Tags: exercise | strength training | weightlifting | blood sugar | glucose | diabetes | depression

Weightlifting Boosts Brain Power and Memory

men and women lifting weights in a group class
(Dreasmtime)

By    |   Tuesday, 14 May 2024 02:54 PM EDT

Exercise has a surprising number of health benefits, including strengthening the heart, improved mood, reduced risk for depression, chronic diseases and brain disorders, such as Alzheimer’s. But weightlifting, in particular, can boost brain function and slow cognitive decline, according to Study Finds.

One of the reasons it works is that weight training improves the brain’s ability to process glucose, which is important for protecting against the development of Type 2 diabetes. People with Type 2 diabetes are 77% more likely to suffer from depression.

Long-term blood sugar changes are also associated with brain-damaging inflammation. And fluctuations in blood sugar are linked to insulin resistance, which results in brain cells not getting the energy they need to function properly.

One session of resistance training lowers both glucose and insulin levels for up to 24 hours, says Study Finds. It also reduces three-month measurements of blood sugar measurements called HbA1c in those who are at risk for developing diabetes, according to a study published in the Journal of Exercise Science and Fitness.

Studies suggest that resistance training can also prolong your life. An analysis published in the British Journal of Sports Medicine found that people who spent 30 to 60 minutes strength training each week had a 40% lower risk of premature death.

Multiple chemicals such as myokines are produced by the muscles when they are exercised and these benefit both the body and the brain. For example, one myokine called cathepsin B is released, enters the bloodstream and travels to the brain where it stimulates the release of brain-derived-neurotrophic-factor (BDNF) that helps brain cells grow and survive, as well as play a part in memory and learning.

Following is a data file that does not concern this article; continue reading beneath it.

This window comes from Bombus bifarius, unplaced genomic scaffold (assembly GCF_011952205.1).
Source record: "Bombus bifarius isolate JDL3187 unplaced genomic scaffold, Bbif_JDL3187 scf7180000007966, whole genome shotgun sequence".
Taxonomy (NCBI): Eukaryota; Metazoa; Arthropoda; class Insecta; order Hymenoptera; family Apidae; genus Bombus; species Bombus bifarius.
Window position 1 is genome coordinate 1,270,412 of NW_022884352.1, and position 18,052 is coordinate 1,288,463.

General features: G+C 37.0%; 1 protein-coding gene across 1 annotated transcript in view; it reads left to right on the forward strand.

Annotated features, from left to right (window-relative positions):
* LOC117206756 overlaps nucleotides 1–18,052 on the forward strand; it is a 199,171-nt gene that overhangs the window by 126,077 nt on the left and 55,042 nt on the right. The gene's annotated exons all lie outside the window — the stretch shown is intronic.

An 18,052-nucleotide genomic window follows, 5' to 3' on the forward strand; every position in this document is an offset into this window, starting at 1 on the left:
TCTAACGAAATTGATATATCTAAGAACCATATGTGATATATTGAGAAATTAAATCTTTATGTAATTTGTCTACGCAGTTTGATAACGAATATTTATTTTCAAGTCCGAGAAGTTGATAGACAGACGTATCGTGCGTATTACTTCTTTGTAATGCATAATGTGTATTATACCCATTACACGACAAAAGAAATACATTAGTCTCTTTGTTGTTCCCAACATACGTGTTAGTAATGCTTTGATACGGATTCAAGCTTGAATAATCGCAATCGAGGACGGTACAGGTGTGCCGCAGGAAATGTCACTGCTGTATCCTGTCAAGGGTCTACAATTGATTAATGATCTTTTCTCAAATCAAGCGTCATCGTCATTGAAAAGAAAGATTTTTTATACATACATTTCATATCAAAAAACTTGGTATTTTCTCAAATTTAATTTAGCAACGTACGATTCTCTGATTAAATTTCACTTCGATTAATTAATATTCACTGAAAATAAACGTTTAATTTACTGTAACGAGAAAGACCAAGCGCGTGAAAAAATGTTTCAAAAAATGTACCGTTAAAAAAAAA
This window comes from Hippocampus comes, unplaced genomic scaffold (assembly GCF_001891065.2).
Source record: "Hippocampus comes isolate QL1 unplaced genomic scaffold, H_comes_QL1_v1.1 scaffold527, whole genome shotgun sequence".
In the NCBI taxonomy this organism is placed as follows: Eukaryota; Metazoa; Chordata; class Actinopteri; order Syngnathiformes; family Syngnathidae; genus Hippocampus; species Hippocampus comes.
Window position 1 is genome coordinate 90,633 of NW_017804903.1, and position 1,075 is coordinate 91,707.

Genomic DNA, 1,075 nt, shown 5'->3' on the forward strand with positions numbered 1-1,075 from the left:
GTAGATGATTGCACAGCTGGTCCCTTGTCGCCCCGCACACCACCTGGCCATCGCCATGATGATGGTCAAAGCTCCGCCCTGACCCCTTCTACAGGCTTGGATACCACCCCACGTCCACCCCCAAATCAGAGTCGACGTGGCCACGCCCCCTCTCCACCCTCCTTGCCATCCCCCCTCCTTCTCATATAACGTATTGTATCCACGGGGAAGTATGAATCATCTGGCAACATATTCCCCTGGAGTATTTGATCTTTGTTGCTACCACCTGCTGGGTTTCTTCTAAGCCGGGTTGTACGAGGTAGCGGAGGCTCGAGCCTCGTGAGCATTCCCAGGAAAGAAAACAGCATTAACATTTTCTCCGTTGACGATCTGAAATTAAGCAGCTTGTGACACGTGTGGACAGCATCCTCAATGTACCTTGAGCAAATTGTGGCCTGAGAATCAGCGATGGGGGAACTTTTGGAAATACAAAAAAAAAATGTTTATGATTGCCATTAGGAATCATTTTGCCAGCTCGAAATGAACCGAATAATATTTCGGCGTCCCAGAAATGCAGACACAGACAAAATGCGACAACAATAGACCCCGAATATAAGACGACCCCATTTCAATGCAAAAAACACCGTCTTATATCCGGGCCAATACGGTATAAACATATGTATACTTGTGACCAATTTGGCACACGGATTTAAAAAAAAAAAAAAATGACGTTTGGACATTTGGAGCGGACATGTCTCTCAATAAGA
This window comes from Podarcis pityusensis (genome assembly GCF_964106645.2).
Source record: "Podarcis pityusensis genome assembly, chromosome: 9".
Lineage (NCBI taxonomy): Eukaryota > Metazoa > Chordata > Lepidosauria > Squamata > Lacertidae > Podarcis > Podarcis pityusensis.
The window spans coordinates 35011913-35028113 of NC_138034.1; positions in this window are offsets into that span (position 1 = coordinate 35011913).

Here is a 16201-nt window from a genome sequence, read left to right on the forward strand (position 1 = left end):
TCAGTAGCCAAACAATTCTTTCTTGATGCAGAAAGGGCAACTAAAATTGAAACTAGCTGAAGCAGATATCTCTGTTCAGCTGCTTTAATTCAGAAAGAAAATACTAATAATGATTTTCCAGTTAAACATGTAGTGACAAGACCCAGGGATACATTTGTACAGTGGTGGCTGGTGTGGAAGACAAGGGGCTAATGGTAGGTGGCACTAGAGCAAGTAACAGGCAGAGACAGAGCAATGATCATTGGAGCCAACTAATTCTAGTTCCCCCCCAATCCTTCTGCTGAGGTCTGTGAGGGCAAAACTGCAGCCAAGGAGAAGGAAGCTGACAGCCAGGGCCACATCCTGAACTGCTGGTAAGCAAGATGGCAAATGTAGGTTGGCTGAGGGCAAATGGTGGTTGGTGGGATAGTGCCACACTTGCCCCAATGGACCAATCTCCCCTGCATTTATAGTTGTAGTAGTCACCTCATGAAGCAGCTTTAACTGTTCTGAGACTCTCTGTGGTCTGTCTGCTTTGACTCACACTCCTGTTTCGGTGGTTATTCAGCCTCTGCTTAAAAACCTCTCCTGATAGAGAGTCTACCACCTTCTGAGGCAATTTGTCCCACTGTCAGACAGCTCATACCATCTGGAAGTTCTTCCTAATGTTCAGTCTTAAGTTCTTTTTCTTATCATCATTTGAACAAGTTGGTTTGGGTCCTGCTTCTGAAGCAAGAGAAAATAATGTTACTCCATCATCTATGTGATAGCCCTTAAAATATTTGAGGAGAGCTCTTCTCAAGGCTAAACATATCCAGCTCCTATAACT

Here are some tips on how to get started:

• Work with a trainer, if possible. Many gyms offer complimentary orientation sessions when you join.

• Start slow, working with light weights and more repetitions to build strength and stamina.

• Join classes. Working out with others can be motivating and more enjoyable than a solo session.

• Use resistance bands. These are easy to work with and very effective. Plus, you can carry them in your briefcase or suitcase when traveling because the bands take up little space.

• Make sure you consume enough protein to feed your muscles. Eating the right amount of protein at the right time during the day also helps boost brain health, says Stephen Perrine, author of the bestselling book, The Whole Body Reset. “Our bodies need 25 to 30 grams of protein at each meal to keep the process of protein synthesis cranking along,” he explains.

© 2024 NewsmaxHealth. All rights reserved.


Health-News
Exercise has a surprising number of health benefits, including strengthening the heart, improved mood, reduced risk for depression, chronic diseases and brain disorders, such as Alzheimer's. But weightlifting, in particular, can boost brain function and slow cognitive...
exercise, strength training, weightlifting, blood sugar, glucose, diabetes, depression, memory, brain
454
2024-54-14
Tuesday, 14 May 2024 02:54 PM
Newsmax Media, Inc.

Sign up for Newsmax’s Daily Newsletter

Receive breaking news and original analysis - sent right to your inbox.

(Optional for Local News)
Privacy: We never share your email address.
Join the Newsmax Community
Read and Post Comments
Please review Community Guidelines before posting a comment.
 
Find Your Condition
Get Newsmax Text Alerts
TOP

The information presented on this website is not intended as specific medical advice and is not a substitute for professional medical treatment or diagnosis. Read Newsmax Terms and Conditions of Service.

Newsmax, Moneynews, Newsmax Health, and Independent. American. are registered trademarks of Newsmax Media, Inc. Newsmax TV, and Newsmax World are trademarks of Newsmax Media, Inc.

NEWSMAX.COM
© Newsmax Media, Inc.
All Rights Reserved
NEWSMAX.COM
© Newsmax Media, Inc.
All Rights Reserved